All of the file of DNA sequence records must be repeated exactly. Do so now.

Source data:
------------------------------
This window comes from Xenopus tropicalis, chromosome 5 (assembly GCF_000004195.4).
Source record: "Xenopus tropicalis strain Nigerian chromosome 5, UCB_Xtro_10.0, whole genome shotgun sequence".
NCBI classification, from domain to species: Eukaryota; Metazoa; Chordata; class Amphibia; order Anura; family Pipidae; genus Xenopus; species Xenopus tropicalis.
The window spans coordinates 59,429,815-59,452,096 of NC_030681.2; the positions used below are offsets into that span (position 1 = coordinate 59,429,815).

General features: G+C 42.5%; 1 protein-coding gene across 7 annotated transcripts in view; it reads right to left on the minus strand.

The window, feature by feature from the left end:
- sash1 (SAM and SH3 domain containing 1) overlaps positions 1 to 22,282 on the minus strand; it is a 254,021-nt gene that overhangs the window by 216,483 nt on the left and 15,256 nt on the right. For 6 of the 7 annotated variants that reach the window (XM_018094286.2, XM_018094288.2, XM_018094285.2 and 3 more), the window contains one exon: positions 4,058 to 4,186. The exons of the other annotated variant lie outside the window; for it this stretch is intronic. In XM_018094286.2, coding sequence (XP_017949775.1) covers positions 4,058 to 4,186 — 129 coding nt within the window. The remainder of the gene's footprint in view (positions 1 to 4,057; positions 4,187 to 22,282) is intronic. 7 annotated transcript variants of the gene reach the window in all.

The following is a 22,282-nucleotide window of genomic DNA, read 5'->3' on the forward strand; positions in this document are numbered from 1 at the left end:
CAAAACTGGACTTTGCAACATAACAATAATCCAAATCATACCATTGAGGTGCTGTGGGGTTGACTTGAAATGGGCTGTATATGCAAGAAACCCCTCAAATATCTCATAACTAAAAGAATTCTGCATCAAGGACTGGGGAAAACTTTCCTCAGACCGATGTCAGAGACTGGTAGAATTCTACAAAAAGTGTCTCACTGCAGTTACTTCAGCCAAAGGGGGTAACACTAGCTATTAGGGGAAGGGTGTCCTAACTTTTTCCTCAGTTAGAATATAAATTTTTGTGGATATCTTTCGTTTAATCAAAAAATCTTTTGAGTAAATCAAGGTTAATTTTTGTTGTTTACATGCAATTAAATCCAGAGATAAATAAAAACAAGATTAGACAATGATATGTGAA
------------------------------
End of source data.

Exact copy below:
This window comes from Xenopus tropicalis, chromosome 5 (assembly GCF_000004195.4).
Source record: "Xenopus tropicalis strain Nigerian chromosome 5, UCB_Xtro_10.0, whole genome shotgun sequence".
NCBI classification, from domain to species: Eukaryota; Metazoa; Chordata; class Amphibia; order Anura; family Pipidae; genus Xenopus; species Xenopus tropicalis.
The window spans coordinates 59,429,815-59,452,096 of NC_030681.2; the positions used below are offsets into that span (position 1 = coordinate 59,429,815).

General features: G+C 42.5%; 1 protein-coding gene across 7 annotated transcripts in view; it reads right to left on the minus strand.

The window, feature by feature from the left end:
- sash1 (SAM and SH3 domain containing 1) overlaps positions 1 to 22,282 on the minus strand; it is a 254,021-nt gene that overhangs the window by 216,483 nt on the left and 15,256 nt on the right. For 6 of the 7 annotated variants that reach the window (XM_018094286.2, XM_018094288.2, XM_018094285.2 and 3 more), the window contains one exon: positions 4,058 to 4,186. The exons of the other annotated variant lie outside the window; for it this stretch is intronic. In XM_018094286.2, coding sequence (XP_017949775.1) covers positions 4,058 to 4,186 — 129 coding nt within the window. The remainder of the gene's footprint in view (positions 1 to 4,057; positions 4,187 to 22,282) is intronic. 7 annotated transcript variants of the gene reach the window in all.

The following is a 22,282-nucleotide window of genomic DNA, read 5'->3' on the forward strand; positions in this document are numbered from 1 at the left end:
CAAAACTGGACTTTGCAACATAACAATAATCCAAATCATACCATTGAGGTGCTGTGGGGTTGACTTGAAATGGGCTGTATATGCAAGAAACCCCTCAAATATCTCATAACTAAAAGAATTCTGCATCAAGGACTGGGGAAAACTTTCCTCAGACCGATGTCAGAGACTGGTAGAATTCTACAAAAAGTGTCTCACTGCAGTTACTTCAGCCAAAGGGGGTAACACTAGCTATTAGGGGAAGGGTGTCCTAACTTTTTCCTCAGTTAGAATATAAATTTTTGTGGATATCTTTCGTTTAATCAAAAAATCTTTTGAGTAAATCAAGGTTAATTTTTGTTGTTTACATGCAATTAAATCCAGAGATAAATAAAAACAAGATTAGACAATGATATGTGAA